Virginia DMV Sued For Suspending Licenses Of Those Who Can't Pay Fees

by
Carol Nisar
The lawsuit is accusing the state Department of Motor Vehicles in Virginia of unconstitutionally targeting poor people by taking away their licenses.

A class action lawsuit has been lobbed against the Virginia Department of Motor Vehicles for the unwarranted suspension of driver’s licenses.

The Legal Aid Justice Center is suing Virginia’s DMV for allegedly suspending the licenses of those who cannot pay fines and court fees. Deemed “unconstitutional,” the lawsuit claims those who are living below the poverty level are being inappropriately targeted by this DMV procedure.

According to the lawsuit, approximately 900,000 licenses have been revoked in Virginia so far on the grounds that individuals were unable to pay their fines. Six Virginia court systems have been accused of allowing this activity to persist.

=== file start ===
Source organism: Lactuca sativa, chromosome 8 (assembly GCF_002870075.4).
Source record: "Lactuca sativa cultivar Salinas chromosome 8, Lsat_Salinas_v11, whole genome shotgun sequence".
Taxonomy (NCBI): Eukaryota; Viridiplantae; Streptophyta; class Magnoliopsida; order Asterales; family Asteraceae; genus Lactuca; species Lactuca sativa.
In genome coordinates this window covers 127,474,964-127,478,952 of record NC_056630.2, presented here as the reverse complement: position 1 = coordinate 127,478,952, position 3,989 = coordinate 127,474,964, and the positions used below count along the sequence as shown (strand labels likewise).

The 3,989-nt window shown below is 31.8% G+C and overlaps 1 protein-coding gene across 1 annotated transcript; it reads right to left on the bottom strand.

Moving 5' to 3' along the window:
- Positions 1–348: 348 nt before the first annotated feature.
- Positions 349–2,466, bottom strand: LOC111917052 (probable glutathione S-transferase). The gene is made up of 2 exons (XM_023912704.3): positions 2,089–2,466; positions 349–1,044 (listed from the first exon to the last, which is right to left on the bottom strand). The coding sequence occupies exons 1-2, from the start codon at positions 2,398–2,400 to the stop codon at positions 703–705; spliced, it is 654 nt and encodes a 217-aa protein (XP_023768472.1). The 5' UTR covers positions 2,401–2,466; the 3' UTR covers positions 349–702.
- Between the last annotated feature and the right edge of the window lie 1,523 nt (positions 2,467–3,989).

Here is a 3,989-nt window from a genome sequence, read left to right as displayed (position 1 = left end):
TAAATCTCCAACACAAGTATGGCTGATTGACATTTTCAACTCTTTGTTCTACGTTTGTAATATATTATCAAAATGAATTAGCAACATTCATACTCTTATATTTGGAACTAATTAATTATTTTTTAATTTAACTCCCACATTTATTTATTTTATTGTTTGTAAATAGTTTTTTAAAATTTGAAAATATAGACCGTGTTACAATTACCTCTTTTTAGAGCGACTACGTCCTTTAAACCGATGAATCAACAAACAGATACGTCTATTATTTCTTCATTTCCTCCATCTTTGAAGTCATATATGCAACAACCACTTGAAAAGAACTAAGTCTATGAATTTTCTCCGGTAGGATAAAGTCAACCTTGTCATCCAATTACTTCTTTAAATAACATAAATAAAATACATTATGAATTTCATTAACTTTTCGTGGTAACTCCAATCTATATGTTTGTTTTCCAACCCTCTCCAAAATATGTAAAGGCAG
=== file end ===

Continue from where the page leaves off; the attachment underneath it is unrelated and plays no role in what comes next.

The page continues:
Presently, the Virginia state system does not allow those with traffic fines and associated court fees to pay back what they owe on a payment plan; their licenses are simply revoked instead.

The Legal Aid Justice Center is demanding that the license suspension plan be ruled as unconstitutional, that this practice is stopped until replaced by a different system, and that the plaintiffs’ licenses are reinstated. Four plaintiffs are named specifically in the suit.

The lawsuit further claims that while nearly a million people are without driver’s licenses, the majority are unable to travel to work to make the money necessary in order to pay back their fees. Moreover, most unpaid fines are compounded with a 6 percent interest rate, making it even more difficult for people to pay back the courts.

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Photo credit: Reuters

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